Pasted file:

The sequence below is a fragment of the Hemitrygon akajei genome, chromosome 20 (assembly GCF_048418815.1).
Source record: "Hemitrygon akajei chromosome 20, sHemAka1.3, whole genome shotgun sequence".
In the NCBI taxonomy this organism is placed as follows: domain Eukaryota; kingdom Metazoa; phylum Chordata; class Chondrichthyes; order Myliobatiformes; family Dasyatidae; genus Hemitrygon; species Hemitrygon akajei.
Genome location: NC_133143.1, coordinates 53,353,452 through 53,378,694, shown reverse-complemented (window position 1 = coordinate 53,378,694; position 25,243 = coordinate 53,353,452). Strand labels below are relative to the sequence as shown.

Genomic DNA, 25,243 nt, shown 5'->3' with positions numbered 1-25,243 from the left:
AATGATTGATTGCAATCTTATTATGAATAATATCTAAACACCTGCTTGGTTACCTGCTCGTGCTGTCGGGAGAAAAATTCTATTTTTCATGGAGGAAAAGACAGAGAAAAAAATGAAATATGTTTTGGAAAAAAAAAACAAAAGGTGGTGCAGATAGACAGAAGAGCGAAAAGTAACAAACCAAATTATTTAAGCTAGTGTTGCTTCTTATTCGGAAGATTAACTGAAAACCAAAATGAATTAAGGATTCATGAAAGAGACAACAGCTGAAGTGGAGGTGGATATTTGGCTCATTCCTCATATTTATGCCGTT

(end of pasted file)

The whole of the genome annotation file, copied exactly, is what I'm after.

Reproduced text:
The sequence below is a fragment of the Hemitrygon akajei genome, chromosome 20 (assembly GCF_048418815.1).
Source record: "Hemitrygon akajei chromosome 20, sHemAka1.3, whole genome shotgun sequence".
In the NCBI taxonomy this organism is placed as follows: domain Eukaryota; kingdom Metazoa; phylum Chordata; class Chondrichthyes; order Myliobatiformes; family Dasyatidae; genus Hemitrygon; species Hemitrygon akajei.
Genome location: NC_133143.1, coordinates 53,353,452 through 53,378,694, shown reverse-complemented (window position 1 = coordinate 53,378,694; position 25,243 = coordinate 53,353,452). Strand labels below are relative to the sequence as shown.

Genomic DNA, 25,243 nt, shown 5'->3' with positions numbered 1-25,243 from the left:
AATGATTGATTGCAATCTTATTATGAATAATATCTAAACACCTGCTTGGTTACCTGCTCGTGCTGTCGGGAGAAAAATTCTATTTTTCATGGAGGAAAAGACAGAGAAAAAAATGAAATATGTTTTGGAAAAAAAAAACAAAAGGTGGTGCAGATAGACAGAAGAGCGAAAAGTAACAAACCAAATTATTTAAGCTAGTGTTGCTTCTTATTCGGAAGATTAACTGAAAACCAAAATGAATTAAGGATTCATGAAAGAGACAACAGCTGAAGTGGAGGTGGATATTTGGCTCATTCCTCATATTTATGCCGTT